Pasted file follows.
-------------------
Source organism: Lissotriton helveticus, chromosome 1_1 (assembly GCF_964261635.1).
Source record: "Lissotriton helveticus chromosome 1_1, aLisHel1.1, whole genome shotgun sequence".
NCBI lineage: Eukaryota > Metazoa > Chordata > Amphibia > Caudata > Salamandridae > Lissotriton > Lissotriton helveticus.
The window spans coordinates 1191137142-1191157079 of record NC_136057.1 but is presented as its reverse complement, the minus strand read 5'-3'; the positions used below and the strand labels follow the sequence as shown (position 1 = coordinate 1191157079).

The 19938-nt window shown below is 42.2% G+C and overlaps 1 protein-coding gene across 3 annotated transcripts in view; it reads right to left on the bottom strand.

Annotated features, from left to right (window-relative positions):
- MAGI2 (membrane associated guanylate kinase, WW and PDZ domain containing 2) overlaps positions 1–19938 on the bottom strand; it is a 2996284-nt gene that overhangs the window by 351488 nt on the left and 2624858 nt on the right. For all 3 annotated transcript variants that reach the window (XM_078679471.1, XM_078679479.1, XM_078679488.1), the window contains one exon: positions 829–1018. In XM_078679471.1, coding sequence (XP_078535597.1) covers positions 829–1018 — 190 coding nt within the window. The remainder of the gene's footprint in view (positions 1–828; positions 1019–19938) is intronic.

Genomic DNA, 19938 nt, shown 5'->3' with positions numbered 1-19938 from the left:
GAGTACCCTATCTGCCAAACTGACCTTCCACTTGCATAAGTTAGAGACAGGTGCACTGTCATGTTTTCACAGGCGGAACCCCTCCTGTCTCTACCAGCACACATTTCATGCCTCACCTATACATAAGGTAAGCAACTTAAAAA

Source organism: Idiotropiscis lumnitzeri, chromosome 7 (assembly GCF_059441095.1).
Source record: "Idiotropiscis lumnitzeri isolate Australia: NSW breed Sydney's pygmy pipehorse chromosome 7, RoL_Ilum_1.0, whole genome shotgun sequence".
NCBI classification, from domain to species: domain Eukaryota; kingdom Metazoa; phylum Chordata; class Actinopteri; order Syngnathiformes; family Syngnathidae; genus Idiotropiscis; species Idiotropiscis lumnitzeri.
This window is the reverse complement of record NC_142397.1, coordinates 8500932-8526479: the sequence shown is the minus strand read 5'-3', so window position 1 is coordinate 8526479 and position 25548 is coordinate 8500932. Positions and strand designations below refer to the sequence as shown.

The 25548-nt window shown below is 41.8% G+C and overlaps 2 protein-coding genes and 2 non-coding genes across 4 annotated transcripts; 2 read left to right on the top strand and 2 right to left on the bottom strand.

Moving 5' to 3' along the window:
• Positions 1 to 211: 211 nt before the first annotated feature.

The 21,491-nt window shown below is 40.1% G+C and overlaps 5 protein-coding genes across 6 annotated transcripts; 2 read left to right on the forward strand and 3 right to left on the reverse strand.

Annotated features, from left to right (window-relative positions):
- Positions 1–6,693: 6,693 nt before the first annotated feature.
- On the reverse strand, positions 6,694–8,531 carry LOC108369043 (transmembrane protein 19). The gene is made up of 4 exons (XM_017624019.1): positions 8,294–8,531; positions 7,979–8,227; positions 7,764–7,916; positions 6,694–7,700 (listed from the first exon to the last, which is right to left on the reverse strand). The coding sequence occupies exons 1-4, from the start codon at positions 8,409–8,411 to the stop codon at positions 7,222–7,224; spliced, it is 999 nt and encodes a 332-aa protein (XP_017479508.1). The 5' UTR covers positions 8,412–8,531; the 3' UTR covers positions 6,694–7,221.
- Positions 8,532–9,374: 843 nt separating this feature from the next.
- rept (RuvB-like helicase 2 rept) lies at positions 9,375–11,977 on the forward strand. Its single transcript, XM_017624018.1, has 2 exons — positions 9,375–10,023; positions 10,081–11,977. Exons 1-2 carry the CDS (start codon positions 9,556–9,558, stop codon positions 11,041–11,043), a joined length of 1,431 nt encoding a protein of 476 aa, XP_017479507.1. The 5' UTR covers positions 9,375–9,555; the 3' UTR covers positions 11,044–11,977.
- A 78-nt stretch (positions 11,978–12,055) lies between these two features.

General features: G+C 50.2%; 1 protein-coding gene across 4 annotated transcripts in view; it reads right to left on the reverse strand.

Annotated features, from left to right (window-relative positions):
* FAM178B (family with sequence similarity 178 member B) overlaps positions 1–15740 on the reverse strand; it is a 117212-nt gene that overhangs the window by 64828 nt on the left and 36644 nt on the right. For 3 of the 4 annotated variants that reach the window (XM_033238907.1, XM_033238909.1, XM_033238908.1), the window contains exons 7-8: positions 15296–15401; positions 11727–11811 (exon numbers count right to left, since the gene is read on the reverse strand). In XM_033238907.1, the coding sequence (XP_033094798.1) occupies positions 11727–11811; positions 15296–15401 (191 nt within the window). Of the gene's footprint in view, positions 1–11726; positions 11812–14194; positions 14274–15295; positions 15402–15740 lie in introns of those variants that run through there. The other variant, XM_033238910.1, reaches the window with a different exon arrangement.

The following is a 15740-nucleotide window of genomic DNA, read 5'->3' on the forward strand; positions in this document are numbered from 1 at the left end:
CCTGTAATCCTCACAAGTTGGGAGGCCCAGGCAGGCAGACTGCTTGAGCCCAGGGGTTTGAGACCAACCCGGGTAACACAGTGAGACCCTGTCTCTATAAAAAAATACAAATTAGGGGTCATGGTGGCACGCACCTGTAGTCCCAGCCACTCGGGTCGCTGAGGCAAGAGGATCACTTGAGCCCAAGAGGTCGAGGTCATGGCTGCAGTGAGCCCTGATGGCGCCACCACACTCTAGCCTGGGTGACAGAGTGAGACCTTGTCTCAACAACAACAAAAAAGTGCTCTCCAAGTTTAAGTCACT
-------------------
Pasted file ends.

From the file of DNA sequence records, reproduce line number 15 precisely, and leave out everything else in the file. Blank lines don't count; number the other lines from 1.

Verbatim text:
Moving 5' to 3' along the window: